As the saying goes – all is fair in love and war. Well, this may not amount to either of it in real life, but business calls for being smart and taking on the competition when given a chance. Burger Singh, a home grown burger brand, has done just that and taken the opportunity to encash on the closure of McDonald’s restaurants in North India.
According to a press note shared by the brand, since the closure of operations of McDonald’s in North India, business at Burger Singh has grown by 36% at most of the outlets, especially at those stores located closer to the global QSR chain, and by 27% an average in its other stores.
Though the growth cannot be attributed solely to the McDonald’s outlets closure or their location proximity alone, Burger Singh has shrewdly tried to indicate this in its advertising and promotions. This is evident from its campaigns where its promoters are seen wearing something similar to the mascot, Ronald McDonald. They have also come up with social media posts that show a clown’s yellow gloved hand holding a card with the brand’s patented ‘M’ in an inverted form saying ‘While we’re gone’.
Gurgaon-headquartered Burger Singh recently raised over $4 million in two rounds of pre-seed funding and Series A funding from strategic and angel investors. It has a strong presence of 27 outlets in North India – of which 23 are in Delhi NCR, Jaipur and Dehradun – in addition to two outlets in London as well. With 280 employees working at its outlets across India, it plans to hire over 450 more by 2020 as it plans to set up 100 new outlets within three years.
RUBBING IT IN
Marketing wars are not an alien trend in the retail business – many big brands have used advertising campaigns to take digs at their competitors, whenever the opportunity presented itself. And McDonald’s has been at the receiving end of several scathing campaigns, including the ‘Burn that ad’ devised by Ogilvy for Burger King. Here, its rival encouraged customers to use augmented reality tech to fire up ‘virtual flames’ and burn McDonald’s ads in return for a free Whopper. This was also a way for Burger King to reiterate its signature cooking technique – flame-grilling.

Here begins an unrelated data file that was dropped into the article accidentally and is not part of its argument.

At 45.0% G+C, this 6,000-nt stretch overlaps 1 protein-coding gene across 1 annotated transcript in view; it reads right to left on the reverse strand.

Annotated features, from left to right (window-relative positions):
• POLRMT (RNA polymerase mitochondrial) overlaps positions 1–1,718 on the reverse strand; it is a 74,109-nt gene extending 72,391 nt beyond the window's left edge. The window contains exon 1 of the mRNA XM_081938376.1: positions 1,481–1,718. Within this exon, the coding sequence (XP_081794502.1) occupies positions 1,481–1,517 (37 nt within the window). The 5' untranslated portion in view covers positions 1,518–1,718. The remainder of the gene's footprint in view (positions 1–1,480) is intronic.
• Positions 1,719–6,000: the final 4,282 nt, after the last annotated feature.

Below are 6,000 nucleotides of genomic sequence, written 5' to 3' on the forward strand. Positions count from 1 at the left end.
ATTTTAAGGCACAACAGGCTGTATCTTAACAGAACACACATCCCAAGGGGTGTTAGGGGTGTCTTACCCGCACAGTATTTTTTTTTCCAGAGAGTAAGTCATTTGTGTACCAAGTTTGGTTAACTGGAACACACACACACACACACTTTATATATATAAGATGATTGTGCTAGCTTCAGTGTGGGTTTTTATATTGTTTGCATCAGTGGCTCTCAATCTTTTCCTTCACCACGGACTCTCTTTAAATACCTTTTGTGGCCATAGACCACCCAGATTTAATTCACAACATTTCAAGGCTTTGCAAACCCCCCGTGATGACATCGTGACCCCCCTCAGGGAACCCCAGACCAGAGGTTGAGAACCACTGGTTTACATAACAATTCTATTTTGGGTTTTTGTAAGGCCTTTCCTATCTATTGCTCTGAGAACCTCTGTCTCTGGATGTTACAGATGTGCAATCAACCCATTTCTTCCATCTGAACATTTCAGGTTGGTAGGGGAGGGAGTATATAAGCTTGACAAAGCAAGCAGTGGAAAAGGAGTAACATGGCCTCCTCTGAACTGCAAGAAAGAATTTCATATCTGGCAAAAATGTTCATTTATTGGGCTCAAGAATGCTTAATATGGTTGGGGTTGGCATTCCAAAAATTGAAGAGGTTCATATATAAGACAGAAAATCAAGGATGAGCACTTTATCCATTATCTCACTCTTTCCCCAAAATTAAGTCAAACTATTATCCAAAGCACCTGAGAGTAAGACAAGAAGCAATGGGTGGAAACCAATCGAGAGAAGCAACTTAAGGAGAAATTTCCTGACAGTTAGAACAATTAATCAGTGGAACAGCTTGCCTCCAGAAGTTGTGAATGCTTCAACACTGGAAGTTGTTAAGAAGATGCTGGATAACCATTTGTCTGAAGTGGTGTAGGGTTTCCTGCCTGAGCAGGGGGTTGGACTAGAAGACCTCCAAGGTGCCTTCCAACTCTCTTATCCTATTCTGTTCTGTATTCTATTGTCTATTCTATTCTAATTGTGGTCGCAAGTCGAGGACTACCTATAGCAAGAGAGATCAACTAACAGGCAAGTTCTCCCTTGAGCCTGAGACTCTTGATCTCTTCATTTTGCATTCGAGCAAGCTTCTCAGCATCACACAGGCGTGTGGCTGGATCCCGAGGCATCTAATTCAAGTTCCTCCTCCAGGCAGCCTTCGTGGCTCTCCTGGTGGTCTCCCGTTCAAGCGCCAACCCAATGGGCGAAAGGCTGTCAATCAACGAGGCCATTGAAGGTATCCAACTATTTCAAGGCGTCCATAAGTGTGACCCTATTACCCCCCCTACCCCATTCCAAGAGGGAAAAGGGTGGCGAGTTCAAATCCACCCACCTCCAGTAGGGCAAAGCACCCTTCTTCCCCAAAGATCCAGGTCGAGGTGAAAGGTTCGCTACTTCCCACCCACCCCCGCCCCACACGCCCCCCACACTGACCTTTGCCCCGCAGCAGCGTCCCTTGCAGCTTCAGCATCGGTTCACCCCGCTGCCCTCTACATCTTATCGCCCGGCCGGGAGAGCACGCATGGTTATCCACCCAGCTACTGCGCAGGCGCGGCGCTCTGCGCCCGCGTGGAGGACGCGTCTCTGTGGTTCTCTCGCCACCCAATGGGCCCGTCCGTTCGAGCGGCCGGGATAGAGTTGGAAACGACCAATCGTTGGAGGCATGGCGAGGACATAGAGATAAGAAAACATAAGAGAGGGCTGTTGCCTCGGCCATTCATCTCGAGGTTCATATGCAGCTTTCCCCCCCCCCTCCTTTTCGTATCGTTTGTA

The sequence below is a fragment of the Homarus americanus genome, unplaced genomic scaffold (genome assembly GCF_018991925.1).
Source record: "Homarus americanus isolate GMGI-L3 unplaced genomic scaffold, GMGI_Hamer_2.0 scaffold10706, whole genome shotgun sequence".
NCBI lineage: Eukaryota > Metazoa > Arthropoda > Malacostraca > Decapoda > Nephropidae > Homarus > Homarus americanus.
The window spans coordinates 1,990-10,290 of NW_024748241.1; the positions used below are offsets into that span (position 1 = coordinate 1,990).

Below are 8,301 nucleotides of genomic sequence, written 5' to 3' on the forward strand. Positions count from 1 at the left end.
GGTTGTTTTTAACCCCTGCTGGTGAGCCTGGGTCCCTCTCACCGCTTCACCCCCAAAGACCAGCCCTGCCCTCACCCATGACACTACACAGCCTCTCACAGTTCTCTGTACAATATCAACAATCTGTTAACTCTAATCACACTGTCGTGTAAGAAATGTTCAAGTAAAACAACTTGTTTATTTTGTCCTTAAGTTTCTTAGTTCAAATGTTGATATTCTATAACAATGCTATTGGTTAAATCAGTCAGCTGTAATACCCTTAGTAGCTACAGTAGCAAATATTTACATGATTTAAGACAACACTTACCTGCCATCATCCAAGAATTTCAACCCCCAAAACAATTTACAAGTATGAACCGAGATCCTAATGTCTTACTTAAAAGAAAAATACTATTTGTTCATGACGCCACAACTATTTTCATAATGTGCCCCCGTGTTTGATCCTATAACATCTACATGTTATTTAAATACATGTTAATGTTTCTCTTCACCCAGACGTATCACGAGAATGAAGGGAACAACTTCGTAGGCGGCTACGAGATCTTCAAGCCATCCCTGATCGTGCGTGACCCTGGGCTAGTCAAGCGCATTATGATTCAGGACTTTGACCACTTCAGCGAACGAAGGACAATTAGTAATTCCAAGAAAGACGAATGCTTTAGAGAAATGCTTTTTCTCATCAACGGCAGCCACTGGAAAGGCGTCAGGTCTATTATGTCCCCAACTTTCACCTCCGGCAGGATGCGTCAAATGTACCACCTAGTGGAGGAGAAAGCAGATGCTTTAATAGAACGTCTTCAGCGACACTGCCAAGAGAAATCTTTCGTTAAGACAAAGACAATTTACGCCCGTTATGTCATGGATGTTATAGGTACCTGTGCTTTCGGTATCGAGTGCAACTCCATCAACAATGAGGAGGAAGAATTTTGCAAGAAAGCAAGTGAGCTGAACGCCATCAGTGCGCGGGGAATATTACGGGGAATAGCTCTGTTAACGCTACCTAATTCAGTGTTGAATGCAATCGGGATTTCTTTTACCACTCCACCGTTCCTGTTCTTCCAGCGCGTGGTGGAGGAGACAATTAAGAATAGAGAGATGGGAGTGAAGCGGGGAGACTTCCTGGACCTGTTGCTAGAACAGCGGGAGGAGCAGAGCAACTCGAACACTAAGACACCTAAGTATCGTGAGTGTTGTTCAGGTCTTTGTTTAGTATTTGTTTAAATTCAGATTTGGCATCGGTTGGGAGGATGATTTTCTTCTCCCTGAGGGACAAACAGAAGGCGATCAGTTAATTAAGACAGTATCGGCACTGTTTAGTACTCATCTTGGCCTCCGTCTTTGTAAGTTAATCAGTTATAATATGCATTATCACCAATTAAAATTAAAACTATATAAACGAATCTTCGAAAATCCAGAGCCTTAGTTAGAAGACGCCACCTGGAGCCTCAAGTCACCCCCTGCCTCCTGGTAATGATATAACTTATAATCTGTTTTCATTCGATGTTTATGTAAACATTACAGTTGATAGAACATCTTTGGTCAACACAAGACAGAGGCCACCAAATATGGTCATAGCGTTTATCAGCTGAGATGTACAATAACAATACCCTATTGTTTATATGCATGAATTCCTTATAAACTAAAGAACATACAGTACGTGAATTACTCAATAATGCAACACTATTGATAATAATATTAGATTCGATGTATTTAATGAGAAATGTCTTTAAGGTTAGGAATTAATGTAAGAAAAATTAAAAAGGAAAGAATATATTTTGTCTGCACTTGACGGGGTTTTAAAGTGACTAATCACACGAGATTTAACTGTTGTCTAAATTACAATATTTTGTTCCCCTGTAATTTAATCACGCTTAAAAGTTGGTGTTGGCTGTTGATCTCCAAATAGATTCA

Last year, Burger King came up with another slam dunk – the ‘Whopper Detour’ app campaign. Customers in the US ended up visiting McDonald’s stores to collect a Whopper, confounding its store associates. They could later go to a Burger King and get the iconic burger for just a cent.
And then there is the legendary Pepsi-Coke war, which ranged from spoofs to smartly crafted tag lines that mocked each other. Of course, with the emergence of ecommerce, brands like Flipkart and Snapdeal, too, took potshots at one another with abandon.
This just goes to how that competitive advertising can surely gain eyeballs. But it can be a double-edged sword, as consumers are now smart enough to move beyond the gimmicks to know which is the brand they really want to go for.